In a new report Missing the Point?! Financial & tax considerations of loyalty point redemptions, Mr. Golombek and Debbie Pearl-Weinberg, Executive Director, Tax & Estate Planning, CIBC Financial Planning and Advice, outline some of the financial considerations for redeeming points for rewards.
“While loyalty points or rewards earned through personal spending are generally tax-free, things can get a bit tricky for points earned through business spending including travel,” says Mr. Golombek.
For example, the redemption of points earned through business expenditures may, in some cases, give rise to a taxable benefit to an employee who later uses those points for personal benefit. According to Canada Revenue Agency, the fair market value of that reward must be reported as remuneration or income to the employee if the points are converted to cash, the plan is considered to be an alternate form of remuneration, or the plan is for the purpose of tax avoidance. The same principles should generally apply to a business owner who redeems points collected on a business credit card for personal benefit, such as tickets for a family vacation.
Some additional tax considerations include donating points to a registered charity, or using points for medical travel which may entitle you to claim a medical expense credit, adds Mr. Golombek. The tax implications of these considerations, and more, are discussed in the report.
Key poll findings:
- 52 per cent of Canadian credit cardholders earn points towards travel, merchandise or other rewards
- Nearly half of those (47 per cent) use their rewards point card as their primary credit card for everyday purchases:
- 48,800 is the average points balance currently sitting on their primary card
- 1 in 5 (20 per cent) don’t know how many points they’ve accumulated on their card
- Top redemption choices are travel (43 per cent) and merchandise (37 per cent)
- 37 per cent rarely or never redeem their points
- 55 per cent say “points are as good as cash,” yet 64 per cent admit they don’t think of their points as a financial asset
- 68 per cent of respondents don’t believe or aren’t sure they can use their points to pay down debt or contribute to savings, yet 41 per cent would prefer these options over redeeming for non-essentials like merchandise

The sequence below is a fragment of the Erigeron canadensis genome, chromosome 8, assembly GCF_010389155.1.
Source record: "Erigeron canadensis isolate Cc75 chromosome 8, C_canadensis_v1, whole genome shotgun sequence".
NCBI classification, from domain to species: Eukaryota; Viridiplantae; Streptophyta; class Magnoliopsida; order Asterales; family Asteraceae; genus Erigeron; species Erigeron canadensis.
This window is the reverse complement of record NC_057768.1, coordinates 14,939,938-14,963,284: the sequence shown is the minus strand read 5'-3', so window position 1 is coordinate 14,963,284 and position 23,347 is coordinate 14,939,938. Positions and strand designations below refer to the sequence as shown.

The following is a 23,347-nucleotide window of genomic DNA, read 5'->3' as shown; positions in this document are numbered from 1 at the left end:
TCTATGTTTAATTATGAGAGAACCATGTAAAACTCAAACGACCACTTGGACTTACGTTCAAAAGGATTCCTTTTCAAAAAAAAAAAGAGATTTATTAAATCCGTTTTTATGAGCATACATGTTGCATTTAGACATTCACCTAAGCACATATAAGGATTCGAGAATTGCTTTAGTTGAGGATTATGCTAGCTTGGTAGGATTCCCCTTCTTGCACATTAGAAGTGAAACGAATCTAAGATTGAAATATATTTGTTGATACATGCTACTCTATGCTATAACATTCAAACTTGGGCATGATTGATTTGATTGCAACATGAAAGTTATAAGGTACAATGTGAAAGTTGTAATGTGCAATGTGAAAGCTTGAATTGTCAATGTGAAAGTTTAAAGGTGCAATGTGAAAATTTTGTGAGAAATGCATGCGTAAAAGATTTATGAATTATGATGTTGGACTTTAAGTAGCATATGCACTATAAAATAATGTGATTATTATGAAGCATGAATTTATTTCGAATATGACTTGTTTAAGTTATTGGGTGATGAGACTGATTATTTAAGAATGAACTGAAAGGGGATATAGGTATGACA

About the CIBC Rewards Points Poll: On June 13, 2018 an online survey of 1514 randomly selected Canadian adults who are Maru Voice Canada panelists was executed by Maru/Blue. For comparison purposes, a probability sample of this size has an estimated margin of error (which measures sampling variability) of +/- 2.5%, 19 times out of 20. The results have been weighted by education, age, gender and region (and in Quebec, language) to match the population, according to Census data. This is to ensure the sample is representative of the entire adult population of Canada. Discrepancies in or between totals are due to rounding.
CIBC is a leading Canadian-based global financial institution with 11 million personal banking, business, public sector and institutional clients. Across Personal and Small Business Banking, Commercial Banking and Wealth Management, and Capital Markets businesses, CIBC offers a full range of advice, solutions and services through its leading digital banking network, and locations across Canada, in the United States and around the world. Ongoing news releases and more information about CIBC can be found at www.cibc.com/en/about-cibc/media-centre.html or by following on LinkedIn (www.linkedin.com/company/cibc), Twitter @CIBC, Facebook (www.facebook.com/CIBC) and Instagram @CIBCNow.
SOURCE CIBC – Consumer Research and Advice